It is also important to consider how long your event will last. If it is for 30 minutes or less, then it may make sense to host it online. On the other hand, if you’re planning a half-day or a multiple day event, it will probably make more sense to host it in person. Unless it includes binge watching the latest Netflix original, it’s going to be difficult to keep people’s attention on a screen for that long.
Is this a recurring event? If so, how often will it take place? Thinking about the frequency may help you to determine whether it is best to meet in person or online, or whether you want to switch it up every once in a while.
Sometimes you need to call people together in a short amount of time. In instances when there’s no time to work out the logistics for an in-person meeting, like securing a venue, holding an online gathering may be a better option.
The type of interaction you want to have among participants at your event will be an important factor in deciding the best method to use. Does it require some hands on work? Are you planning to break people out into small groups? If the answer is yes to either or both of these, then meeting in person may be your best bet.
Note, however, that many online conferencing platforms offer helpful features for interactive conversations among small and large groups of people. For example, Zoom and Maestro Conference have options that allow you to move participants into breakout groups, and GoToWebinar has a great audience-polling feature. GoToMeeting allows you to mute everyone until it is time for them to speak. Participants can also click a button to virtually raise their hand if they have a question or a comment.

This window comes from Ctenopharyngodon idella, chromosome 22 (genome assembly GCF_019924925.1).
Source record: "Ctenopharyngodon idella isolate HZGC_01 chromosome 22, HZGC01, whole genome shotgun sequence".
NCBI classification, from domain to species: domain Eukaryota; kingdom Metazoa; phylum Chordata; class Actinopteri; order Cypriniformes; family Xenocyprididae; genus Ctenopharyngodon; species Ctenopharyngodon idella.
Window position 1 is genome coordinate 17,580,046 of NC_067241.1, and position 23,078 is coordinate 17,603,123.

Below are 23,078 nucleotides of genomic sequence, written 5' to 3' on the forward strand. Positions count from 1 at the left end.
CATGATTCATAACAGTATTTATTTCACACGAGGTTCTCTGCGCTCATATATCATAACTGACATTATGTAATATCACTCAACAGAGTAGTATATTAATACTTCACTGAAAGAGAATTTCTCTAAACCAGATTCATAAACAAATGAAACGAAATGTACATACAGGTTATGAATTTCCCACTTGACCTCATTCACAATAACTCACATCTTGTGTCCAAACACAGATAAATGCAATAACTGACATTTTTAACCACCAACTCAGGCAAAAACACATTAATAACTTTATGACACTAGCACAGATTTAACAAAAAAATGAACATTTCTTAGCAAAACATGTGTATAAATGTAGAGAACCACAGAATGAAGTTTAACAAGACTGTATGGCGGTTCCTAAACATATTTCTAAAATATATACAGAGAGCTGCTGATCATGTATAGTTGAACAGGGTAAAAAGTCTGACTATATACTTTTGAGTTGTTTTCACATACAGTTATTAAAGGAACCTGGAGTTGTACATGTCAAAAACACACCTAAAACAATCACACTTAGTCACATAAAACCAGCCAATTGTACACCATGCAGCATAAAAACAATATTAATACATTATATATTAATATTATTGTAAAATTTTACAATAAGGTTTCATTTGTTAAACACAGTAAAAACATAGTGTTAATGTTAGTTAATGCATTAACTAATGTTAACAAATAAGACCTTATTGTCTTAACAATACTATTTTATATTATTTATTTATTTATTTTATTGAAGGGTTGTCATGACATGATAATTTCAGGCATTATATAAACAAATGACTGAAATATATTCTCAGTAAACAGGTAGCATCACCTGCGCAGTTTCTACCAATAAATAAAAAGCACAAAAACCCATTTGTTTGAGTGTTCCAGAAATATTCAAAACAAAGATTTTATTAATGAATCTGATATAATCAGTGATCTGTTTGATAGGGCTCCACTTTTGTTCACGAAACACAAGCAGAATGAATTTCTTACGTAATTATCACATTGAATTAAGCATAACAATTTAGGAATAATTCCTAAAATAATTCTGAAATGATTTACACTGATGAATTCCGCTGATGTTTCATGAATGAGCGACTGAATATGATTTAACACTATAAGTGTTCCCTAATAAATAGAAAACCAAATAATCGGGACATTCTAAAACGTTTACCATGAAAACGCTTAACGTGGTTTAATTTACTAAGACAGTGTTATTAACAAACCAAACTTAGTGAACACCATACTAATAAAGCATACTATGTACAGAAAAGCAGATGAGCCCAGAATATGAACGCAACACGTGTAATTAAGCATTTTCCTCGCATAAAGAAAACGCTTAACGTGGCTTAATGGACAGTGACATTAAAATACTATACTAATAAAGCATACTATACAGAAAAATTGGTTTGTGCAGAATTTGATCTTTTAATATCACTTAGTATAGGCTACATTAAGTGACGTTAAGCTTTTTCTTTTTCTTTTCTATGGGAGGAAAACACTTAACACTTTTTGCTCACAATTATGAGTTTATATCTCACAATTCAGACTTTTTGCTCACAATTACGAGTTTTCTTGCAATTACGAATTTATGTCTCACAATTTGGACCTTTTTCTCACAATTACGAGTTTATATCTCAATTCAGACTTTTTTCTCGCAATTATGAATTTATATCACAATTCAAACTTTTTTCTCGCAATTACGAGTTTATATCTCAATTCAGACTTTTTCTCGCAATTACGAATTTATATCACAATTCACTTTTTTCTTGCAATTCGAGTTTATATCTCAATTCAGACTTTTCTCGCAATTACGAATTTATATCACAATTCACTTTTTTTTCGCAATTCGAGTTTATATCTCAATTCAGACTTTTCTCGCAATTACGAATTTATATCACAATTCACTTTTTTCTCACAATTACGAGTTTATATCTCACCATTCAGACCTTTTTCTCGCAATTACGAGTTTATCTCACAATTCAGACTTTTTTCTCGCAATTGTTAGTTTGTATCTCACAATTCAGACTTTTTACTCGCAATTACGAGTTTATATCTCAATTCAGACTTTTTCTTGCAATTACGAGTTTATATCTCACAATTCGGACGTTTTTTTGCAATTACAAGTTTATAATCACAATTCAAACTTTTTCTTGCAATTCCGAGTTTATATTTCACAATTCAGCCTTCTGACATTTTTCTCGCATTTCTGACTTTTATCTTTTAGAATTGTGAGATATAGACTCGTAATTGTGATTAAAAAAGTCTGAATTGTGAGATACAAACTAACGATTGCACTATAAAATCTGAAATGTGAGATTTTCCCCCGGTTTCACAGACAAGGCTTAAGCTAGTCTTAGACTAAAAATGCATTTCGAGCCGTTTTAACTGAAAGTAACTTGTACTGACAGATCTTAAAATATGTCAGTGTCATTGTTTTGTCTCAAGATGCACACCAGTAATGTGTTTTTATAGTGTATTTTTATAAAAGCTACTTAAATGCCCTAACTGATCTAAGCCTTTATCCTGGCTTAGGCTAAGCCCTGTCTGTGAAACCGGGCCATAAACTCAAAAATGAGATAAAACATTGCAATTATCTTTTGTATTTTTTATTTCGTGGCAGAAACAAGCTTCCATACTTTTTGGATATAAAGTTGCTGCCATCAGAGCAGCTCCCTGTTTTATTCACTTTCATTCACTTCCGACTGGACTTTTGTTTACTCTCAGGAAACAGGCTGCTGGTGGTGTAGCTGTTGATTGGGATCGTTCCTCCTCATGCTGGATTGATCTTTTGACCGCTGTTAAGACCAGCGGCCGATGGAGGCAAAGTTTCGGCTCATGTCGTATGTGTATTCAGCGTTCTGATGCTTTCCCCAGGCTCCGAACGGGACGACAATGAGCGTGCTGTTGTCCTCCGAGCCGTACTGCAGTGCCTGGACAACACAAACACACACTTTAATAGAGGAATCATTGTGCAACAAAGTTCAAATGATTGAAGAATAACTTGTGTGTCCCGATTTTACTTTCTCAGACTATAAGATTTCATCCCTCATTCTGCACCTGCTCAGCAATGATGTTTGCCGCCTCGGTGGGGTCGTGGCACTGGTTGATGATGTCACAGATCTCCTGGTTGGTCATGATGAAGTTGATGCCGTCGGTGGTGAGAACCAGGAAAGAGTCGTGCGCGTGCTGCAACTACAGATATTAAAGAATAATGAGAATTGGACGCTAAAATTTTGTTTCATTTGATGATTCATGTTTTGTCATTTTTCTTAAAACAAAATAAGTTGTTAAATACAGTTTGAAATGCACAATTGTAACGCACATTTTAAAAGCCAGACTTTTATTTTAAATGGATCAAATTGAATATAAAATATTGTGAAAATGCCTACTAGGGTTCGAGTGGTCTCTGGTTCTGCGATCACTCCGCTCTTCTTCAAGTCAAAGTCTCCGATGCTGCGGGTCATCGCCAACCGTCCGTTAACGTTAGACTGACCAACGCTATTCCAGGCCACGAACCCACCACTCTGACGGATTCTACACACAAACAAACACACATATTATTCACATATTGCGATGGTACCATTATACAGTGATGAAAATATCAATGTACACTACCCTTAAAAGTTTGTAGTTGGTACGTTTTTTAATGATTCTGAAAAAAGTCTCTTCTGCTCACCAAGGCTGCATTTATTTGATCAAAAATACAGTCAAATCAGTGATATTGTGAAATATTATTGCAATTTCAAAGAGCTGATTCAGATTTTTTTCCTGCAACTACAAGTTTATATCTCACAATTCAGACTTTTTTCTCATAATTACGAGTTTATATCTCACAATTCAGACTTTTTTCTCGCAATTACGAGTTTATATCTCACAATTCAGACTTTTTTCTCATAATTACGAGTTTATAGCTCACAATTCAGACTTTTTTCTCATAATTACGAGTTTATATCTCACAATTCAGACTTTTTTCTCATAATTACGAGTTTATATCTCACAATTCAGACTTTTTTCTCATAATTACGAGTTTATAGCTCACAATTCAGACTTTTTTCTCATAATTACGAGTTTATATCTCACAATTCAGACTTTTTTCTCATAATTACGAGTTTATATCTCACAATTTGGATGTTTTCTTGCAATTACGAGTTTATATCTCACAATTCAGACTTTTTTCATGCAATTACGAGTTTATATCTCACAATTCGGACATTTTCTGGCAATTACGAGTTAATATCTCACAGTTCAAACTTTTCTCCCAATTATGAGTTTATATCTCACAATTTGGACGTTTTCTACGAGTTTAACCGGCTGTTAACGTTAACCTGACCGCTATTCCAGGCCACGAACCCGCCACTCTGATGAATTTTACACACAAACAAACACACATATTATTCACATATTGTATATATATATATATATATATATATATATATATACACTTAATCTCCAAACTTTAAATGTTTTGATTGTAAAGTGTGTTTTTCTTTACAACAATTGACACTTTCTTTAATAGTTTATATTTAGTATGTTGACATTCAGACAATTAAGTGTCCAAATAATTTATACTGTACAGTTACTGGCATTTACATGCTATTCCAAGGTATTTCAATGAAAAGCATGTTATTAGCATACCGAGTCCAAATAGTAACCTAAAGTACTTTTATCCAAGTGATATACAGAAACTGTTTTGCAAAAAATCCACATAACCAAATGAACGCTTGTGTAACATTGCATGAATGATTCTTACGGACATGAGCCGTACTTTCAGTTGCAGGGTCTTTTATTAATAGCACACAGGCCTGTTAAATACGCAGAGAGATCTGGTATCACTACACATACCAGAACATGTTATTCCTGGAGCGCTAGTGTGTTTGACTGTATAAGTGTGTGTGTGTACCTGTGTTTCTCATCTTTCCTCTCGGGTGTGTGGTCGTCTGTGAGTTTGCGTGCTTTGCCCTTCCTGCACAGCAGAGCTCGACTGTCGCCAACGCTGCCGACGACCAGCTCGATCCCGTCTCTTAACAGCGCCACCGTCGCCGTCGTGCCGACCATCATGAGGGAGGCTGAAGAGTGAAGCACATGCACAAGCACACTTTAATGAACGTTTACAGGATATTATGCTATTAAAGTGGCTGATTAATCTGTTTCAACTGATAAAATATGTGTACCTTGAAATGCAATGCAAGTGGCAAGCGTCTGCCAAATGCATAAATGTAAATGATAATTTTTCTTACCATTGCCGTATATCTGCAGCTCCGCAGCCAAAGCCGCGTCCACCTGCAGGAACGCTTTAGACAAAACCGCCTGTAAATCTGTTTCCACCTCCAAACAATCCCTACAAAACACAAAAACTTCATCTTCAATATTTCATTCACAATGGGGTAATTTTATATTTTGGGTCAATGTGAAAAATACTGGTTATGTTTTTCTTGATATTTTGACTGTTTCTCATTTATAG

What does your budget for this event look like? Various factors like your ability to get secure a venue for free or at a low cost, and the number of people you want to include, will impact whether or not an online event will be your more affordable option. Several video conferencing platforms have free versions, but they usually limit the number of people you can have join. Comparing their prices to the expenses of hosting in-person will help you determine which option is best for you.
What kind of space is required? Is there a venue available that meets your needs? You might consider holding your event online if you aren’t sure how many people will show up. That way, you won’t have to worry about not having enough space, or sometimes worse – having too big of a space.
Several online conferencing platforms have screen-sharing features that will allow you to play media, share a document, or show a slide presentation on your screen with others. (Check out these links for instructions on screen sharing on Zoom, and GoToMeeting.) But, you may feel more comfortable using a projector and screen – or my favorite, a good old-fashioned flip chart. The decision about which technology will serve you best in an online or offline event will come down to what you need, and what you and your team are most comfortable using.
11. Number of people
As discussed, several of the existing online platforms can host both small and large number of participants, so this may not be a deciding factor on its own. This is often something to consider in combination with other factors. For example, if you want to engage 20+ people with a week’s notice who live far away from one another – it will probably be most convenient to do it online.
The most important thing to consider is the purpose of your event: What do you want people to get out of it? How do you want them to feel? And, what do you want them to do?
When thinking through your event and whether an online option is viable or not, remember that it’s not just about convenience, it is about impact. Knowing your purpose will help you to prioritize which factors on this list are most important to consider.
How are you using video conferencing technology to engage your base? Tell us in the comments section below!